Excel contains functions that will let you extract the hour, minute, and second values from a time, and a function called TIME that will let you put them together again.
Let's take a look.
Here we have a set of random times in column B. First, I'll add a formula to column C to pick up the time values in B and format them in the general format so you can see the raw time value.
Now let's extract the components of each time using Excel's HOUR, MINUTE, and SECOND functions.
First, I'll extract the hour value using a function called HOUR. HOUR takes one argument, a time in serial number format. When I give it the value in column C, it returns just the hour from the date, in this case 12.
When I copy the formula down, you can see the hour component of each time.
To get minutes, use the MINUTE function. Like the HOUR function, MINUTE requires only a valid time.
Finally, the SECOND function will return just the seconds for a time.
All of these functions will calculate a new result when a time value changes.
Now let's recombine these date components into a time again. For that, we need to use the TIME function. TIME takes hours, minutes, and seconds as separate arguments and returns a valid time.
Since we have all of these values already exposed on the worksheet, I can easily add them to the formula and copy it down.
With all time components available, I can easily adjust the values going into the TIME function.
For example, I can add 15 minutes to the first time. The result is 12:15 PM.
If I add 60 minutes to a time, notice that Excel takes care of changing the hour as needed.
The same is true with seconds. If I add 600 seconds to the second time you can see that 10 minutes are added. If I subtract 600 seconds, 10 minutes are removed.
Be careful if you're working with a value that contains a date and time, like the value in B11. The HOUR, MINUTE. and SECOND functions correctly extract the time components the TIME function creates a valid time.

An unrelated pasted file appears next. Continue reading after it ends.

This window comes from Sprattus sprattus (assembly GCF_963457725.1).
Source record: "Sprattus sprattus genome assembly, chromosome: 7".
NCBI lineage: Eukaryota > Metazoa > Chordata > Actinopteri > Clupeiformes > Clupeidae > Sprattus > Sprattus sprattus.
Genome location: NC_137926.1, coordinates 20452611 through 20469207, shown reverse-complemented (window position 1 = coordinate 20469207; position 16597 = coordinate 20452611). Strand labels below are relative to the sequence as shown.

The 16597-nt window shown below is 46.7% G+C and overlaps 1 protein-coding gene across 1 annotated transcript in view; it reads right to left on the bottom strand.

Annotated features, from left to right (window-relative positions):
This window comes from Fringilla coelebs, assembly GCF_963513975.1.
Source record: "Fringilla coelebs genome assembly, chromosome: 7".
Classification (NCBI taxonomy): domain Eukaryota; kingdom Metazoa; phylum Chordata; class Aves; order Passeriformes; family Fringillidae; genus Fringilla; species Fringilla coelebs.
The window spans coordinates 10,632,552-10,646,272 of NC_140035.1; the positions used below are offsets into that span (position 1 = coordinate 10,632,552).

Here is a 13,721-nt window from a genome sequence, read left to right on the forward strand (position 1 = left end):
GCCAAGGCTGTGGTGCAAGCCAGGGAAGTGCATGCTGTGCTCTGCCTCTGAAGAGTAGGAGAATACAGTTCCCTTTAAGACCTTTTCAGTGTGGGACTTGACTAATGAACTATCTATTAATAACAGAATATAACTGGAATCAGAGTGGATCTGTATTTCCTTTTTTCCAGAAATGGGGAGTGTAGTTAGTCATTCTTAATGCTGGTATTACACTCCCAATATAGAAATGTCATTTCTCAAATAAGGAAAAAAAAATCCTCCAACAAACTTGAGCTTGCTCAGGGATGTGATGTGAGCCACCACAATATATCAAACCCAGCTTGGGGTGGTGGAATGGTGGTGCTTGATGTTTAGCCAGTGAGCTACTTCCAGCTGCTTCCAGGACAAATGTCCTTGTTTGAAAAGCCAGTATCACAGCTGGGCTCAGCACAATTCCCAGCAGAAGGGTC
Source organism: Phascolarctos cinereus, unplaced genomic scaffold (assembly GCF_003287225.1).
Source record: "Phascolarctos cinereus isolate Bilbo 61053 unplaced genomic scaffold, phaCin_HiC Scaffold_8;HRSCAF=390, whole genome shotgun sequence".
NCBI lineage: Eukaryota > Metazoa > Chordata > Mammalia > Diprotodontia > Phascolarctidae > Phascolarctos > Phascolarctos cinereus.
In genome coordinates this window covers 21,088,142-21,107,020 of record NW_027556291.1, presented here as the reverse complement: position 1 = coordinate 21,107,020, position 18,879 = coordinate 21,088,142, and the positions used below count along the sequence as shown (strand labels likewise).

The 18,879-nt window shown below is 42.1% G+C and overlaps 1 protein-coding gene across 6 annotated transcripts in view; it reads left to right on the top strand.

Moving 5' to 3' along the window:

But notice that the date value is stripped off the date when we use the TIME function at the end. That's because we aren't preserving the date anywhere in our calculations.
The Excel HOUR function returns the hour component of a time as a number between 0-23. For example, with a time of 9:30 AM, HOUR will return 9. You can use the HOUR function to extract the hour into a cell, or feed the result into another formula...
The Excel MINUTE function extracts the minute component of a time as a number between 0-59. For example, with a time of 9:45 AM, minute will return 45. You can use the MINUTE function to extract the minute into a cell, or feed the result into...
The Excel SECOND function returns the second component of a time as a number between 0-59. For example, with a time of 9:10:15 AM, second will return 15. You can use the SECOND function to extract the second into a cell, or feed the result into...
The Excel TIME function is a built-in function that allows you to create a time with individual hour, minute, and second components. The TIME function is useful when you want to assemble a proper time inside another formula.